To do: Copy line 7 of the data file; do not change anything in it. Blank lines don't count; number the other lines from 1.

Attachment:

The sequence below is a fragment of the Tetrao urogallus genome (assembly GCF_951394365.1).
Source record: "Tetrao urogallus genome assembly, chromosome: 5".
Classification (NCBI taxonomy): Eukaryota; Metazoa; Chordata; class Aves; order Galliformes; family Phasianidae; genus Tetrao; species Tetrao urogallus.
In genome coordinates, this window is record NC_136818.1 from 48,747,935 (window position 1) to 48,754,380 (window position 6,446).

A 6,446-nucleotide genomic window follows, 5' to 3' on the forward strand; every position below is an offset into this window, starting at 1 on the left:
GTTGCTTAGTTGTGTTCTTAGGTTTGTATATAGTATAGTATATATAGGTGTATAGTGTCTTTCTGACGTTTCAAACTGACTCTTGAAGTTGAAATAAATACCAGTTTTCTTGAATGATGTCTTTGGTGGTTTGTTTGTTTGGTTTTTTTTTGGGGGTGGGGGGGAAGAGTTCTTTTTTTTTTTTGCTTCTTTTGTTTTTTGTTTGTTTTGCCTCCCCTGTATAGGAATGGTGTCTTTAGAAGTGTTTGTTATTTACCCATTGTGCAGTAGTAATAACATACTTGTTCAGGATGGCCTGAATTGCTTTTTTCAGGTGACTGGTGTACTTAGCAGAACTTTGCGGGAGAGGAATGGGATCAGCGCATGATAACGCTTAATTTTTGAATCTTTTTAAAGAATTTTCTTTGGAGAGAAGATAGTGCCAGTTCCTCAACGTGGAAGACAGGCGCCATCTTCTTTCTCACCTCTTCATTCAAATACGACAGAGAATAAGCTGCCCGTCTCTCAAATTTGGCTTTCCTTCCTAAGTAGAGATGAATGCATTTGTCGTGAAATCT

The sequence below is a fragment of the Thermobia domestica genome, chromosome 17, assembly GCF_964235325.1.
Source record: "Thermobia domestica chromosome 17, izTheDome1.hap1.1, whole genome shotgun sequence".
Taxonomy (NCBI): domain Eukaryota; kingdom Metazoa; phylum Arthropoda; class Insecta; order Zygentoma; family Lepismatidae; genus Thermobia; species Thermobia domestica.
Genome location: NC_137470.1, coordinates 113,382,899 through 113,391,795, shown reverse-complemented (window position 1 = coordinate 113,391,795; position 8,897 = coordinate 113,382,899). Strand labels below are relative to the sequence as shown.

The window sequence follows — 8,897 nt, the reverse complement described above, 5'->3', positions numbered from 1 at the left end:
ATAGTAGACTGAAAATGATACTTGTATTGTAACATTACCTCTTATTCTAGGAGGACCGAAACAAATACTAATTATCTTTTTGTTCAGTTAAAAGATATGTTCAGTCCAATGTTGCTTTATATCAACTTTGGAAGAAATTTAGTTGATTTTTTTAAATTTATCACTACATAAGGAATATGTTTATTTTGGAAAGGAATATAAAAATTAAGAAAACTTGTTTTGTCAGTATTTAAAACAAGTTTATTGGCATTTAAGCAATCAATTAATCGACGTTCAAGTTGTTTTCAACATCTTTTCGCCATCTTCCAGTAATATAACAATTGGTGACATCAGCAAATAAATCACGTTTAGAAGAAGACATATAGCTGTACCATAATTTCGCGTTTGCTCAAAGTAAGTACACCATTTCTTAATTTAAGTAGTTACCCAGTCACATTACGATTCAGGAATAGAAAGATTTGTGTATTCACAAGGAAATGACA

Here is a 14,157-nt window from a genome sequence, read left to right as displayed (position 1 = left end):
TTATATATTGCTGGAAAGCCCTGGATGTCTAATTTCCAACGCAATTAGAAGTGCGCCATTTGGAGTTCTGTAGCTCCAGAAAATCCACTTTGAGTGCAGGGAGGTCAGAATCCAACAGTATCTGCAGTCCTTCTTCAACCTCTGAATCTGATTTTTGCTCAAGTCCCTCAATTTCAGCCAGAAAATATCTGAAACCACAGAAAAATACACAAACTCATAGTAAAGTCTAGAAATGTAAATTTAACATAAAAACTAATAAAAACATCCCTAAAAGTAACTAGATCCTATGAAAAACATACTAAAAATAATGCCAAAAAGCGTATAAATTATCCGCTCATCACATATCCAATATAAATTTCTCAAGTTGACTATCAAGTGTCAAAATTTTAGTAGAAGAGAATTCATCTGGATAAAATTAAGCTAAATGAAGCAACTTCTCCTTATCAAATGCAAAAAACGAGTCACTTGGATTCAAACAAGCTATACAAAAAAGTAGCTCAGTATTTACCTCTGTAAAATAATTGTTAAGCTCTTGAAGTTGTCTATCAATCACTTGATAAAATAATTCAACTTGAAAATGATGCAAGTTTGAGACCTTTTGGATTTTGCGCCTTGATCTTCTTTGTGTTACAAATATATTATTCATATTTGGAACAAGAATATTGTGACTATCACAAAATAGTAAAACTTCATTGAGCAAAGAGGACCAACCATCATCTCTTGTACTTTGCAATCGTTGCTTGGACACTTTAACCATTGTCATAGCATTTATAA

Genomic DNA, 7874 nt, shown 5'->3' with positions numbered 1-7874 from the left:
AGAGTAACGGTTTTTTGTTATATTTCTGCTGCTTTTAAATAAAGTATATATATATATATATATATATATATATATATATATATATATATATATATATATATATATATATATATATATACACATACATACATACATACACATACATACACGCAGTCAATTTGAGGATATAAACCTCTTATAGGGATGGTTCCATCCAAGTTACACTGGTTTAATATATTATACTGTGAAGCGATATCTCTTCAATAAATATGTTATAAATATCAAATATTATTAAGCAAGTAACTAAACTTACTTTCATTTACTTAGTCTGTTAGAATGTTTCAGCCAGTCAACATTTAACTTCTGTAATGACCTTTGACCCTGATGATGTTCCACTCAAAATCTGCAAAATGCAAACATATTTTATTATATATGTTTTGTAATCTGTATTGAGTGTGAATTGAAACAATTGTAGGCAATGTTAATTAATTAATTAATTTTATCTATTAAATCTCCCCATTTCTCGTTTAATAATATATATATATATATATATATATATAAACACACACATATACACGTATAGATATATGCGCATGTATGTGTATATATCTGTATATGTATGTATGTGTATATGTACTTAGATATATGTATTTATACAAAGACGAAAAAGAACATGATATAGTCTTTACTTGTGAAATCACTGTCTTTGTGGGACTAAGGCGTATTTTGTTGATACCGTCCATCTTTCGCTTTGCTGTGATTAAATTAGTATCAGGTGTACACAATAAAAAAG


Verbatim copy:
The sequence below is a fragment of the Thermobia domestica genome, chromosome 17, assembly GCF_964235325.1.